The Importance of Art During COVID-19

Written By: Josh Garcia ’21

When I looked at my class syllabus last January, it didn’t have a disclaimer saying, “Prepare yourself for a deadly, life-changing pandemic in the spring.”  

Josh Garcia ’21

But when COVID-19 struck our country, it struck dangerously fast. Travel bans had to be quickly implemented, schools needed to be shut down, and businesses needed to adjust to new work flows. There was no time for planning.

When Wabash’s classes moved online, the structure of learning changed and art majors found themselves wondering, “How are we going to make art at home?”

We faced many obstacles and our professors did a great job with being flexible, communicating, and executing modified plans for the remainder of the semester. However, what they did a great job expressing the importance of art during a time like this.

Art forever will be important to our society. People appreciate art in different ways — whether it’s music, dance, poetry, drawings, videos, paintings, sculptures, or even graffiti. Art has no barriers, and continues to be a medium to express feelings, thoughts, and experiences.

I had an abundance of emotions circling through me during the at-home quarantine and transition back to in-person learning. But mostly, I felt stuck. It felt like I had all the time in the world, yet had no clue where my time went. It felt like I had no control, and I like to be in control.

Art Professors Annie Strader and Matt Weedman encouraged us to channel our emotions and use it as fuel to produce art to stop thinking so much and start doing. They knew there was so much potential that could not go to waste, and they got it out of us.

A screenshot of Josh Garcia’s video work. View more of his artwork as a Wabash student on his YouTube channel.

Creating art gives me the space to reflect on any thought, feeling, or experience — whether it be the frustrations from COVID-19, or my obsession over a certain genre of music — it allows me to create something that shows a piece of who I am. I create because it’s exciting and it relieves me of any weight that I may be carrying. To me, it’s a form of self-therapy. I get to speak to and better understand myself, which ultimately leads to me effectively create artwork that articulates my ideas.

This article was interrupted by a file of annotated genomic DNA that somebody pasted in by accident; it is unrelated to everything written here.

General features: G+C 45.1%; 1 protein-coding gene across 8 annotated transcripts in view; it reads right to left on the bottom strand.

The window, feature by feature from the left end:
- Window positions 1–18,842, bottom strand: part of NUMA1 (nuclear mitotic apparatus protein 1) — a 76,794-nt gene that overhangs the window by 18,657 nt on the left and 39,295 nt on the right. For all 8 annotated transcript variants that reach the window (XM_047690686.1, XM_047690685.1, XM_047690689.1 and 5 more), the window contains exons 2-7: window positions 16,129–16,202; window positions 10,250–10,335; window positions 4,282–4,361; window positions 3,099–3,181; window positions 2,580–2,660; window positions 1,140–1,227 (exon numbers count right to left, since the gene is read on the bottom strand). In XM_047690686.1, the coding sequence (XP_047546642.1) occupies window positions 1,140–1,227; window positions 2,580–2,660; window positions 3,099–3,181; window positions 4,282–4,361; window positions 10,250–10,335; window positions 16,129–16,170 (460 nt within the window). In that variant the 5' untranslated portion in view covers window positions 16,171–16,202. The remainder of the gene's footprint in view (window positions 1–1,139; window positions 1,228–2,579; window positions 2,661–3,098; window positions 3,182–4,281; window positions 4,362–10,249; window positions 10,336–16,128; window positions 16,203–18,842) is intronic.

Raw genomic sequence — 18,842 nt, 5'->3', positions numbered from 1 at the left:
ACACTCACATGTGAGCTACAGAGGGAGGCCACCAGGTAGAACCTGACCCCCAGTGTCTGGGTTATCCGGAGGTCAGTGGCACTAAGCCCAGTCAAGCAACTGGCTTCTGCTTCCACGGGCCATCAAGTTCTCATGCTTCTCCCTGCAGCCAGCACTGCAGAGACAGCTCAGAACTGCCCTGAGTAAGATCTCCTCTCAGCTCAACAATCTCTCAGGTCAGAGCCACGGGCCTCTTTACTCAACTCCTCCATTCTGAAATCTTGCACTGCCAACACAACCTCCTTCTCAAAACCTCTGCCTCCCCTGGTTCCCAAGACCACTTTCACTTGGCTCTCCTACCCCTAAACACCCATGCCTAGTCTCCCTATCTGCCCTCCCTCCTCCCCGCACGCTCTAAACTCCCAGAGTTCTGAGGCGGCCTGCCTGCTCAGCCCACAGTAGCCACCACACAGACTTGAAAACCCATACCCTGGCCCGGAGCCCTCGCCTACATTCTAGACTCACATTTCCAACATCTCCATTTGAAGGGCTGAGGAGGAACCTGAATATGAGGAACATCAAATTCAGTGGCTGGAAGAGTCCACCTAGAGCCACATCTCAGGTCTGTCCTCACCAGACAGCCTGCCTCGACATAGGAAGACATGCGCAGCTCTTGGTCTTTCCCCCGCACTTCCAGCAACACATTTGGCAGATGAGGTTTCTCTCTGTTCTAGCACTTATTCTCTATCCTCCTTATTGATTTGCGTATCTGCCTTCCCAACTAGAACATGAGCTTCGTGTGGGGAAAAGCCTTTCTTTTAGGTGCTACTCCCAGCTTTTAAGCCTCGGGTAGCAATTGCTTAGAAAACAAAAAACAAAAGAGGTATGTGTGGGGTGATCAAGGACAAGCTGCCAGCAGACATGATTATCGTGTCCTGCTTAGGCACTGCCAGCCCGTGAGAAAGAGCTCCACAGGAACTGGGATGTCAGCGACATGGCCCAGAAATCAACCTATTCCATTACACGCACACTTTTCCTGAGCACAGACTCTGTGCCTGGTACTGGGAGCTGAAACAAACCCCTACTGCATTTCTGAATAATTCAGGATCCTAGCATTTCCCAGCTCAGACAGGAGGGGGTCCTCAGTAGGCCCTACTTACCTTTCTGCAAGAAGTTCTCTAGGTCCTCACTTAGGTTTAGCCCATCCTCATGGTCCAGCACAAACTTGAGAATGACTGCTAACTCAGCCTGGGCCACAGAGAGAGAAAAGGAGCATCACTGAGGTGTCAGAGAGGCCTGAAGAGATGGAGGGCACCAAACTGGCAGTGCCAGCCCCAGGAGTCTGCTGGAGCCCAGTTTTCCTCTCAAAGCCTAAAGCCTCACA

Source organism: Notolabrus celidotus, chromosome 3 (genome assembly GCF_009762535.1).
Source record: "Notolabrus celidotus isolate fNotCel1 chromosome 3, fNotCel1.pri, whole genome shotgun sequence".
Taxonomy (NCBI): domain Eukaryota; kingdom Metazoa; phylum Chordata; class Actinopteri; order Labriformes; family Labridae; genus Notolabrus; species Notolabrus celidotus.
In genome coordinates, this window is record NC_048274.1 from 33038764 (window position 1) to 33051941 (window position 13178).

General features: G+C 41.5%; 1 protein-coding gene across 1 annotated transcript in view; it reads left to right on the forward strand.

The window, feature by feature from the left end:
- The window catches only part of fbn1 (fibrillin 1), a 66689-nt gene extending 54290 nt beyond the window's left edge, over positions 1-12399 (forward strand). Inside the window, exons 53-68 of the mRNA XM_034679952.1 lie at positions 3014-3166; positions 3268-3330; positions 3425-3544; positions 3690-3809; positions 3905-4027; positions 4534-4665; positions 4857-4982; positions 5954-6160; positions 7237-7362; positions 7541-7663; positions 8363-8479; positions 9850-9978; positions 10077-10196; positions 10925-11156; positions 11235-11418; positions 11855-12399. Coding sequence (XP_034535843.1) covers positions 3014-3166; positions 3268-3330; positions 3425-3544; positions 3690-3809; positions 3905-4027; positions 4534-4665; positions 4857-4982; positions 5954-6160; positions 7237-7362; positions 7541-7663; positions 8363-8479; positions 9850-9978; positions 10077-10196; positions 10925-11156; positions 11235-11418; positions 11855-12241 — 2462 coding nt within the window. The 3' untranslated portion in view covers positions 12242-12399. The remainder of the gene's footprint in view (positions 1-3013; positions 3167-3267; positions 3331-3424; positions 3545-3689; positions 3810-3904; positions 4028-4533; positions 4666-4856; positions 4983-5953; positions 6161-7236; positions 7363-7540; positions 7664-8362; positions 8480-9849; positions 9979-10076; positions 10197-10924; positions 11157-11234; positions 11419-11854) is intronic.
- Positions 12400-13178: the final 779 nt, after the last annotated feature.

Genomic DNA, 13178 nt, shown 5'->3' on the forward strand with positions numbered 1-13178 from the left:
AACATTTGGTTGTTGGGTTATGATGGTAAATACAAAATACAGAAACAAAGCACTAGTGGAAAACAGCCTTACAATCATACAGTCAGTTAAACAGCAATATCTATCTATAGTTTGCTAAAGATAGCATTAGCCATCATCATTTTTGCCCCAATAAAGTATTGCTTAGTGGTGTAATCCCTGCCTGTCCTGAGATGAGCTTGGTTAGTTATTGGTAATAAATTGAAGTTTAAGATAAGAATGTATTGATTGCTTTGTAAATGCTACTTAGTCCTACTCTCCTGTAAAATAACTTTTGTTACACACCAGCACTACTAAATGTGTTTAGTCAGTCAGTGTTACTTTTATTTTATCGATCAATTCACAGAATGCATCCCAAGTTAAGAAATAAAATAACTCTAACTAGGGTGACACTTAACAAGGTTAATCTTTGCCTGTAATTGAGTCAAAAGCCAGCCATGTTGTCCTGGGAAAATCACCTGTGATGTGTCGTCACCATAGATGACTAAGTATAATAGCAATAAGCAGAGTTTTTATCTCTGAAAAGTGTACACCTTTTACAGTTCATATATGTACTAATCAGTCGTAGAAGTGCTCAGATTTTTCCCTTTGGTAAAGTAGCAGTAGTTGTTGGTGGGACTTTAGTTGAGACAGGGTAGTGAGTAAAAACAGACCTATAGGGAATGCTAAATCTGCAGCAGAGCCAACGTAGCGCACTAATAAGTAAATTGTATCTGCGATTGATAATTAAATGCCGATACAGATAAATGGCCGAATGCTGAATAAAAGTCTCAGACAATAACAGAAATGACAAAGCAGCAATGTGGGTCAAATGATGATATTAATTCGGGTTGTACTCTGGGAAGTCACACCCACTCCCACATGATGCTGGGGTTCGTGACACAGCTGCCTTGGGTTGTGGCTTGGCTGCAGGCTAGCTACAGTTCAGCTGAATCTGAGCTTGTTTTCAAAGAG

I now understand myself in a way that I could not have prior to COVID and better yet, I am able to express myself in a unique way that is me. I discovered that visualizing my emotions not only conveys them, but also releases them. This mentality will endure far beyond graduation, as I continue to work on myself and my art.

Reunited After Nearly 30 Years

Last semester, Wabash’s Advancement Office received an unexpected letter from a woman in Hamilton, Montana. It was addressed to “whomever can help” and contained photos of a 1970 class ring.

“I have a class ring from your College, ‘Class of 70,’” the note from Delores Meuchel stated. “The initials G.A.J. are engraved on the inside …  I would like to return it to the owner.”

Aaron Selby ’06, director of annual giving and advancement services, got to work and began tracking down the ring’s owner. He examined the attached photos and noticed Delta Tau Delta’s letters featured. From there, Selby used the Wabash Alumni Directory to look up members of the Class of 1970 who had those initials and were brothers of the fraternity.

It took 28 years, but Greg Jackson ’70 was reunited with his Wabash class ring.

“This search quickly identified one person and I reached out to Gregory A. Jackson of Helena, Montana, to see if this was his ring,” Selby recalled. “After talking with Greg by phone, he informed me that he believed this was his class ring and was amazed.”

Jackson’s ring had been missing for 28 years.

“Anytime I would open a box or go through things again, I would look to see if I might somehow find it, but it never surfaced,” Jackson said of the ring, which went missing after a separation and move. “It has a special meaning to me and I was heartbroken when it disappeared.

“Over the years I always held out the hope that maybe it would show up.”

And it’s a good thing Jackson never lost that hope.

Selby put Jackson in contact with Meuchel, who lived about 150 miles away.

Meuchel told Jackson that she had purchased a “box of junk” from a garage sale in Elliston, Montana, about 20 miles from Helena. The box was full of aluminum cans, pull tabs and a ring.

“She was mildly intrigued and put it in a jewelry box where it sat for a couple of years,” Jackson said. “She was going through the jewelry box fairly recently and thought maybe she could see who the ring belonged to.”

The ring was eventually mailed and returned back to Jackson around Thanksgiving.

“It’s crazy to think that my ring made a journey around the state of Montana and back to me after all this time,” the Wabash alumnus said.

Jackson, who works as an attorney, said he’s thankful for Meuchel taking the time to track him down and for the College officials who helped facilitate the reunion.

“Graduating from Wabash is a big deal,” Jackson said. “To have that piece of my life back is just absolutely phenomenal. I can’t express enough appreciation.”